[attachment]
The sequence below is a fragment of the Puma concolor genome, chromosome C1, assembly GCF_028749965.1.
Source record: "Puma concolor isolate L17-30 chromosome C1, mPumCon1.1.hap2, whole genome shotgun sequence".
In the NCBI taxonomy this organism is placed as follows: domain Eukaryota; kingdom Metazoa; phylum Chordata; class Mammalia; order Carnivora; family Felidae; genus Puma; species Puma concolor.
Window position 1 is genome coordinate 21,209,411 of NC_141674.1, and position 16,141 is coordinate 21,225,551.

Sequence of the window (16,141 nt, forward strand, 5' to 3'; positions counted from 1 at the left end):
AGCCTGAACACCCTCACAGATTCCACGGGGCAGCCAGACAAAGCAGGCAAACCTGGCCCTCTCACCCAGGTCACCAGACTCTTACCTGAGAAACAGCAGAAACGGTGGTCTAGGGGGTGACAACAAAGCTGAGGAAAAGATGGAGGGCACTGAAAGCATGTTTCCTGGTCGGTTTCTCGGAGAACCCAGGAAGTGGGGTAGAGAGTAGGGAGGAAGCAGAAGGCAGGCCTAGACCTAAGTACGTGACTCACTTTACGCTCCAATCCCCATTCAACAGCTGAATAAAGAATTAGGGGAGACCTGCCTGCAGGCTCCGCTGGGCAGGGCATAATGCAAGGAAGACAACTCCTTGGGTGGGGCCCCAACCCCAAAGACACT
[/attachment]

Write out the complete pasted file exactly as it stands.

The sequence below is a fragment of the Puma concolor genome, chromosome C1, assembly GCF_028749965.1.
Source record: "Puma concolor isolate L17-30 chromosome C1, mPumCon1.1.hap2, whole genome shotgun sequence".
In the NCBI taxonomy this organism is placed as follows: domain Eukaryota; kingdom Metazoa; phylum Chordata; class Mammalia; order Carnivora; family Felidae; genus Puma; species Puma concolor.
Window position 1 is genome coordinate 21,209,411 of NC_141674.1, and position 16,141 is coordinate 21,225,551.

Sequence of the window (16,141 nt, forward strand, 5' to 3'; positions counted from 1 at the left end):
AGCCTGAACACCCTCACAGATTCCACGGGGCAGCCAGACAAAGCAGGCAAACCTGGCCCTCTCACCCAGGTCACCAGACTCTTACCTGAGAAACAGCAGAAACGGTGGTCTAGGGGGTGACAACAAAGCTGAGGAAAAGATGGAGGGCACTGAAAGCATGTTTCCTGGTCGGTTTCTCGGAGAACCCAGGAAGTGGGGTAGAGAGTAGGGAGGAAGCAGAAGGCAGGCCTAGACCTAAGTACGTGACTCACTTTACGCTCCAATCCCCATTCAACAGCTGAATAAAGAATTAGGGGAGACCTGCCTGCAGGCTCCGCTGGGCAGGGCATAATGCAAGGAAGACAACTCCTTGGGTGGGGCCCCAACCCCAAAGACACT